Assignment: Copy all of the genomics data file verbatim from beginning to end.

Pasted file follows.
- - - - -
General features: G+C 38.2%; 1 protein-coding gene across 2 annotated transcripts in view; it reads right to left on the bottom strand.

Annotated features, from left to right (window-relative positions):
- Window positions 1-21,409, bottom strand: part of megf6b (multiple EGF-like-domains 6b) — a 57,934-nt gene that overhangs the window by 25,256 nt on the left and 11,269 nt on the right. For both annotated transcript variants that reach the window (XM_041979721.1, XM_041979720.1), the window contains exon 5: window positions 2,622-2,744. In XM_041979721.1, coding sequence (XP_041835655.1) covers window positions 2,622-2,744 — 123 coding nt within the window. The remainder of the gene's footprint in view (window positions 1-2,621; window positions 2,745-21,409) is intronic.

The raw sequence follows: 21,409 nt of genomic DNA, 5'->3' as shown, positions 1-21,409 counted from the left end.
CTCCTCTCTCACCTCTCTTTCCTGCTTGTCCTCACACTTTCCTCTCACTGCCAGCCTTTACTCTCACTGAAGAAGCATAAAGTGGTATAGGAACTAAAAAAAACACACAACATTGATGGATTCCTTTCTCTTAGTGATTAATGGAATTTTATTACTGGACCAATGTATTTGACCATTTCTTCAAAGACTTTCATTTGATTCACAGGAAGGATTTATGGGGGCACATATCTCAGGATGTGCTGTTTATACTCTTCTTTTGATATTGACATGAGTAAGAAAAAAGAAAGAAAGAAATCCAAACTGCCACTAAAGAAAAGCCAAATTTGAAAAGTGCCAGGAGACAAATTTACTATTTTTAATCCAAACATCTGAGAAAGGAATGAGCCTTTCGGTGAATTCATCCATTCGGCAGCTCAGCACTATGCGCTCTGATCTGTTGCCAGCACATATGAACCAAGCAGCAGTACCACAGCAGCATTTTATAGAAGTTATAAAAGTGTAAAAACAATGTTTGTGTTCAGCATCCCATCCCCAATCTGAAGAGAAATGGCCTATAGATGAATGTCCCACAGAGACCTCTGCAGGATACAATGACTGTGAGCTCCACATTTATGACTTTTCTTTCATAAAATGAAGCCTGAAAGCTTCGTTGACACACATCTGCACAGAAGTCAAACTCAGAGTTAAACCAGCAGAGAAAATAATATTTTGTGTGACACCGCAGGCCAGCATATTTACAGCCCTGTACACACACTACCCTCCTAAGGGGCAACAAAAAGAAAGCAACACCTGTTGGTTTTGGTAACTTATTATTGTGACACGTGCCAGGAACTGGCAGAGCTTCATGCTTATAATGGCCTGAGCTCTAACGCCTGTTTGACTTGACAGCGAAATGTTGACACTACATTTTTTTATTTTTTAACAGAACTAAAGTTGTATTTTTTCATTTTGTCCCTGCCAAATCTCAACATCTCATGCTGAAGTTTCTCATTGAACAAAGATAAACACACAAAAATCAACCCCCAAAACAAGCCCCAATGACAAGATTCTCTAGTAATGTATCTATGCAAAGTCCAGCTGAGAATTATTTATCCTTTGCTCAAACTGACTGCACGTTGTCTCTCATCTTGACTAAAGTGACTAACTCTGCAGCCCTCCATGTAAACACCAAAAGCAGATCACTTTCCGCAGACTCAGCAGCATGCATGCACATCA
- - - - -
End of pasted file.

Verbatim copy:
General features: G+C 38.2%; 1 protein-coding gene across 2 annotated transcripts in view; it reads right to left on the bottom strand.

Annotated features, from left to right (window-relative positions):
- Window positions 1-21,409, bottom strand: part of megf6b (multiple EGF-like-domains 6b) — a 57,934-nt gene that overhangs the window by 25,256 nt on the left and 11,269 nt on the right. For both annotated transcript variants that reach the window (XM_041979721.1, XM_041979720.1), the window contains exon 5: window positions 2,622-2,744. In XM_041979721.1, coding sequence (XP_041835655.1) covers window positions 2,622-2,744 — 123 coding nt within the window. The remainder of the gene's footprint in view (window positions 1-2,621; window positions 2,745-21,409) is intronic.

The raw sequence follows: 21,409 nt of genomic DNA, 5'->3' as shown, positions 1-21,409 counted from the left end.
CTCCTCTCTCACCTCTCTTTCCTGCTTGTCCTCACACTTTCCTCTCACTGCCAGCCTTTACTCTCACTGAAGAAGCATAAAGTGGTATAGGAACTAAAAAAAACACACAACATTGATGGATTCCTTTCTCTTAGTGATTAATGGAATTTTATTACTGGACCAATGTATTTGACCATTTCTTCAAAGACTTTCATTTGATTCACAGGAAGGATTTATGGGGGCACATATCTCAGGATGTGCTGTTTATACTCTTCTTTTGATATTGACATGAGTAAGAAAAAAGAAAGAAAGAAATCCAAACTGCCACTAAAGAAAAGCCAAATTTGAAAAGTGCCAGGAGACAAATTTACTATTTTTAATCCAAACATCTGAGAAAGGAATGAGCCTTTCGGTGAATTCATCCATTCGGCAGCTCAGCACTATGCGCTCTGATCTGTTGCCAGCACATATGAACCAAGCAGCAGTACCACAGCAGCATTTTATAGAAGTTATAAAAGTGTAAAAACAATGTTTGTGTTCAGCATCCCATCCCCAATCTGAAGAGAAATGGCCTATAGATGAATGTCCCACAGAGACCTCTGCAGGATACAATGACTGTGAGCTCCACATTTATGACTTTTCTTTCATAAAATGAAGCCTGAAAGCTTCGTTGACACACATCTGCACAGAAGTCAAACTCAGAGTTAAACCAGCAGAGAAAATAATATTTTGTGTGACACCGCAGGCCAGCATATTTACAGCCCTGTACACACACTACCCTCCTAAGGGGCAACAAAAAGAAAGCAACACCTGTTGGTTTTGGTAACTTATTATTGTGACACGTGCCAGGAACTGGCAGAGCTTCATGCTTATAATGGCCTGAGCTCTAACGCCTGTTTGACTTGACAGCGAAATGTTGACACTACATTTTTTTATTTTTTAACAGAACTAAAGTTGTATTTTTTCATTTTGTCCCTGCCAAATCTCAACATCTCATGCTGAAGTTTCTCATTGAACAAAGATAAACACACAAAAATCAACCCCCAAAACAAGCCCCAATGACAAGATTCTCTAGTAATGTATCTATGCAAAGTCCAGCTGAGAATTATTTATCCTTTGCTCAAACTGACTGCACGTTGTCTCTCATCTTGACTAAAGTGACTAACTCTGCAGCCCTCCATGTAAACACCAAAAGCAGATCACTTTCCGCAGACTCAGCAGCATGCATGCACATCA